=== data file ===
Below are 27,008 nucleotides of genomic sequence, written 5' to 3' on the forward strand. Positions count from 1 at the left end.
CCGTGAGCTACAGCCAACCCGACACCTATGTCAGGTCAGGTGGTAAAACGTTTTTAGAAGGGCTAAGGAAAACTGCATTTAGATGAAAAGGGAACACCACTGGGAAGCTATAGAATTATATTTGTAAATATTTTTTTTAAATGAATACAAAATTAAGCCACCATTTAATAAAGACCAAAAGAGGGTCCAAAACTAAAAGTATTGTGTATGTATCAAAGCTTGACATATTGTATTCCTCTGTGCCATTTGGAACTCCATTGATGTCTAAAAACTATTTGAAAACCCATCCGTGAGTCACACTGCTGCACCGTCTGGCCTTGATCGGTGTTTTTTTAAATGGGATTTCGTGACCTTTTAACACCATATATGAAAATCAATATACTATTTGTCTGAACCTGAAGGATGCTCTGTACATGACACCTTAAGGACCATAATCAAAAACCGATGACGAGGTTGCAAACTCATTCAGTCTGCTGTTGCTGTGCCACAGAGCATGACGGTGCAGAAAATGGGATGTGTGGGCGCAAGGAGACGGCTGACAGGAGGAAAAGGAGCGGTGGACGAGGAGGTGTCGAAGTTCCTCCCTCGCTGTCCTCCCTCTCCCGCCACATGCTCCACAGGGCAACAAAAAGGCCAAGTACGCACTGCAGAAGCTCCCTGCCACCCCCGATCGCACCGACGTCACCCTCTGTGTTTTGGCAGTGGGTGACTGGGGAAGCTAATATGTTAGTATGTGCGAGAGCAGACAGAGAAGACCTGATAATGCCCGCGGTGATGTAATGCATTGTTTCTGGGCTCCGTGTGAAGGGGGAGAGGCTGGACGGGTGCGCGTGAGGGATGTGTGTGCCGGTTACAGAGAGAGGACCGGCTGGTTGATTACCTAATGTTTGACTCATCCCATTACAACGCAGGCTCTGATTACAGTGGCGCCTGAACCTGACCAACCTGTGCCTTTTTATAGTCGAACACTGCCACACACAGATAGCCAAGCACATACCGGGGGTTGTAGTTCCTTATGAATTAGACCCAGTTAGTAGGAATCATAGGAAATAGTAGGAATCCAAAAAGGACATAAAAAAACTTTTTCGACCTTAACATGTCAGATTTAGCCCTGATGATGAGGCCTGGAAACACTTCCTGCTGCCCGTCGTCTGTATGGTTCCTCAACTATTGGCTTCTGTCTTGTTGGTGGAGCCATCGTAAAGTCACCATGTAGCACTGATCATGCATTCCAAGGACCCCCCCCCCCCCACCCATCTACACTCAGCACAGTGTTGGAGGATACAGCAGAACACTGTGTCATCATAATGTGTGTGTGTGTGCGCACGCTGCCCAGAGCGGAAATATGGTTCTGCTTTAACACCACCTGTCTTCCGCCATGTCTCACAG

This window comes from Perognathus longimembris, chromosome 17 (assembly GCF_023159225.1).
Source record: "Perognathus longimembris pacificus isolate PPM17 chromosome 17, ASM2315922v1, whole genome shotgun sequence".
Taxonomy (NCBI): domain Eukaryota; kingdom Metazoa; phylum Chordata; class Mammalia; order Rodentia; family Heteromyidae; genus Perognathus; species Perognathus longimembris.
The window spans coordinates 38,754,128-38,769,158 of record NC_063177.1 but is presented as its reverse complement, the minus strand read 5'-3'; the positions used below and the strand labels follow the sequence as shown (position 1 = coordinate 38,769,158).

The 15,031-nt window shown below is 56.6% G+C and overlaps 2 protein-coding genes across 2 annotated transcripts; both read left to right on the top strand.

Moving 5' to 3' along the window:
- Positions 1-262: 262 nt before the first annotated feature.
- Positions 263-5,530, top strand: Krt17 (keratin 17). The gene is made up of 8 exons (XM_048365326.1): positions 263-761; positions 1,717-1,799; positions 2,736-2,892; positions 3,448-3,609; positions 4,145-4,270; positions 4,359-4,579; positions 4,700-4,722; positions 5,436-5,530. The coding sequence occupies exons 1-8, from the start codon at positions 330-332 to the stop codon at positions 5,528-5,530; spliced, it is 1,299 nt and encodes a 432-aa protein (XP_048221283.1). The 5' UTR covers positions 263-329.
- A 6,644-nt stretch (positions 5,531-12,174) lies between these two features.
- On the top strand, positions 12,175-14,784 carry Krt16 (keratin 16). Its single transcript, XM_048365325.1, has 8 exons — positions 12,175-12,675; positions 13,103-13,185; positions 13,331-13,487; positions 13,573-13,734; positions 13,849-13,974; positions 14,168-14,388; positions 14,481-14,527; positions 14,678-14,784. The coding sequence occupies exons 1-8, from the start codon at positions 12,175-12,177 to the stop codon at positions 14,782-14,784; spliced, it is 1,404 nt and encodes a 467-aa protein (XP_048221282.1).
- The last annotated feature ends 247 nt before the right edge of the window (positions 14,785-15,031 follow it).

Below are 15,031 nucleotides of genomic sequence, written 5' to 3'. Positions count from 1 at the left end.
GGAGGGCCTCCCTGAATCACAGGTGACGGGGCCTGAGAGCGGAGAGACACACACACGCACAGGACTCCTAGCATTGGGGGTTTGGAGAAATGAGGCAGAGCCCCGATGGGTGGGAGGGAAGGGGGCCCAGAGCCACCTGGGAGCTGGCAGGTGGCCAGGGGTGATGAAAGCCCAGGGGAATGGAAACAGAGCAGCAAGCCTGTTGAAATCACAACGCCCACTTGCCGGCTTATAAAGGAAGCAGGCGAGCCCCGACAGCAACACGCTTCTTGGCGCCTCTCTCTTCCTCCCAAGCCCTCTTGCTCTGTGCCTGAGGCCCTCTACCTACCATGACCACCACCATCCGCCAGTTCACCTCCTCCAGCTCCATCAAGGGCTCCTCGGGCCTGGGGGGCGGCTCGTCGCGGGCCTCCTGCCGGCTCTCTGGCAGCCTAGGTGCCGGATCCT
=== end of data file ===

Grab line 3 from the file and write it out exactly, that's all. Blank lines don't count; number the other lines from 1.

This window comes from Perognathus longimembris, chromosome 17 (assembly GCF_023159225.1).